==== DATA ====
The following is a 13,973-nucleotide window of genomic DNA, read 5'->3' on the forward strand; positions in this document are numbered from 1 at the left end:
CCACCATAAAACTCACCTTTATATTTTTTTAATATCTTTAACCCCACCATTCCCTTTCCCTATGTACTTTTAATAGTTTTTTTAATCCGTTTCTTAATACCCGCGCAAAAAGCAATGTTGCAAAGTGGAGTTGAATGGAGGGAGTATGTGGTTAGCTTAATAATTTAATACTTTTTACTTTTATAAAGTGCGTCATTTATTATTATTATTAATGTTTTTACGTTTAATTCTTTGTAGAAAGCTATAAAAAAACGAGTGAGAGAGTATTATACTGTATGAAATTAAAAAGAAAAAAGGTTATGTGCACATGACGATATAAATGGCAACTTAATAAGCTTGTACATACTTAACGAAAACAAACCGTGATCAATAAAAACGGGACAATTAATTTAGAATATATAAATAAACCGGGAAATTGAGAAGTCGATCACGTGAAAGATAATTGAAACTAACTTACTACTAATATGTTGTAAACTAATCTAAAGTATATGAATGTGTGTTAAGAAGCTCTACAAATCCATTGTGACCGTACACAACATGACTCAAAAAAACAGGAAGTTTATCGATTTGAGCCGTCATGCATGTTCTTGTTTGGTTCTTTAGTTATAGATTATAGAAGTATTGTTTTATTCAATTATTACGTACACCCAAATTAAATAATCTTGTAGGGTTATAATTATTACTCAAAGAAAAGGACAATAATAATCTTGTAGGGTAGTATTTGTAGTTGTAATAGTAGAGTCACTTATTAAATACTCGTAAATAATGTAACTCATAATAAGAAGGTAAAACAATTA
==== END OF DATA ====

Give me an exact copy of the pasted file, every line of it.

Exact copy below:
The following is a 13,973-nucleotide window of genomic DNA, read 5'->3' on the forward strand; positions in this document are numbered from 1 at the left end:
CCACCATAAAACTCACCTTTATATTTTTTTAATATCTTTAACCCCACCATTCCCTTTCCCTATGTACTTTTAATAGTTTTTTTAATCCGTTTCTTAATACCCGCGCAAAAAGCAATGTTGCAAAGTGGAGTTGAATGGAGGGAGTATGTGGTTAGCTTAATAATTTAATACTTTTTACTTTTATAAAGTGCGTCATTTATTATTATTATTAATGTTTTTACGTTTAATTCTTTGTAGAAAGCTATAAAAAAACGAGTGAGAGAGTATTATACTGTATGAAATTAAAAAGAAAAAAGGTTATGTGCACATGACGATATAAATGGCAACTTAATAAGCTTGTACATACTTAACGAAAACAAACCGTGATCAATAAAAACGGGACAATTAATTTAGAATATATAAATAAACCGGGAAATTGAGAAGTCGATCACGTGAAAGATAATTGAAACTAACTTACTACTAATATGTTGTAAACTAATCTAAAGTATATGAATGTGTGTTAAGAAGCTCTACAAATCCATTGTGACCGTACACAACATGACTCAAAAAAACAGGAAGTTTATCGATTTGAGCCGTCATGCATGTTCTTGTTTGGTTCTTTAGTTATAGATTATAGAAGTATTGTTTTATTCAATTATTACGTACACCCAAATTAAATAATCTTGTAGGGTTATAATTATTACTCAAAGAAAAGGACAATAATAATCTTGTAGGGTAGTATTTGTAGTTGTAATAGTAGAGTCACTTATTAAATACTCGTAAATAATGTAACTCATAATAAGAAGGTAAAACAATTA